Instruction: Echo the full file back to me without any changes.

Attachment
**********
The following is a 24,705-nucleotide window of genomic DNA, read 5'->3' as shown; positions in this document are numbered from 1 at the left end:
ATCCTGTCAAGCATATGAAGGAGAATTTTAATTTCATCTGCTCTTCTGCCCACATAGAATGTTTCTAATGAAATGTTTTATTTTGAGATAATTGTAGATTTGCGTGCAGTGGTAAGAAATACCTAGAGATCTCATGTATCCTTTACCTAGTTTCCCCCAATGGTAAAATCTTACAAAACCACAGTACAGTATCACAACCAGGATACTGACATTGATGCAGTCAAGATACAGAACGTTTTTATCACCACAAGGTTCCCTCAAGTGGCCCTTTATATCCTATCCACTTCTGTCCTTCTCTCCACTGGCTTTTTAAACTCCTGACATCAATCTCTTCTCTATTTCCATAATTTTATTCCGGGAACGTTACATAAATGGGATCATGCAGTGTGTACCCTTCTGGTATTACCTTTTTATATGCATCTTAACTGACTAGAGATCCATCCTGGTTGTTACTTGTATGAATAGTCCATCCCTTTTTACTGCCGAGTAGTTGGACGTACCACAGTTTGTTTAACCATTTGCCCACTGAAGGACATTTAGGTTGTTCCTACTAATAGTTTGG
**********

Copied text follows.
The following is a 24,705-nucleotide window of genomic DNA, read 5'->3' as shown; positions in this document are numbered from 1 at the left end:
ATCCTGTCAAGCATATGAAGGAGAATTTTAATTTCATCTGCTCTTCTGCCCACATAGAATGTTTCTAATGAAATGTTTTATTTTGAGATAATTGTAGATTTGCGTGCAGTGGTAAGAAATACCTAGAGATCTCATGTATCCTTTACCTAGTTTCCCCCAATGGTAAAATCTTACAAAACCACAGTACAGTATCACAACCAGGATACTGACATTGATGCAGTCAAGATACAGAACGTTTTTATCACCACAAGGTTCCCTCAAGTGGCCCTTTATATCCTATCCACTTCTGTCCTTCTCTCCACTGGCTTTTTAAACTCCTGACATCAATCTCTTCTCTATTTCCATAATTTTATTCCGGGAACGTTACATAAATGGGATCATGCAGTGTGTACCCTTCTGGTATTACCTTTTTATATGCATCTTAACTGACTAGAGATCCATCCTGGTTGTTACTTGTATGAATAGTCCATCCCTTTTTACTGCCGAGTAGTTGGACGTACCACAGTTTGTTTAACCATTTGCCCACTGAAGGACATTTAGGTTGTTCCTACTAATAGTTTGG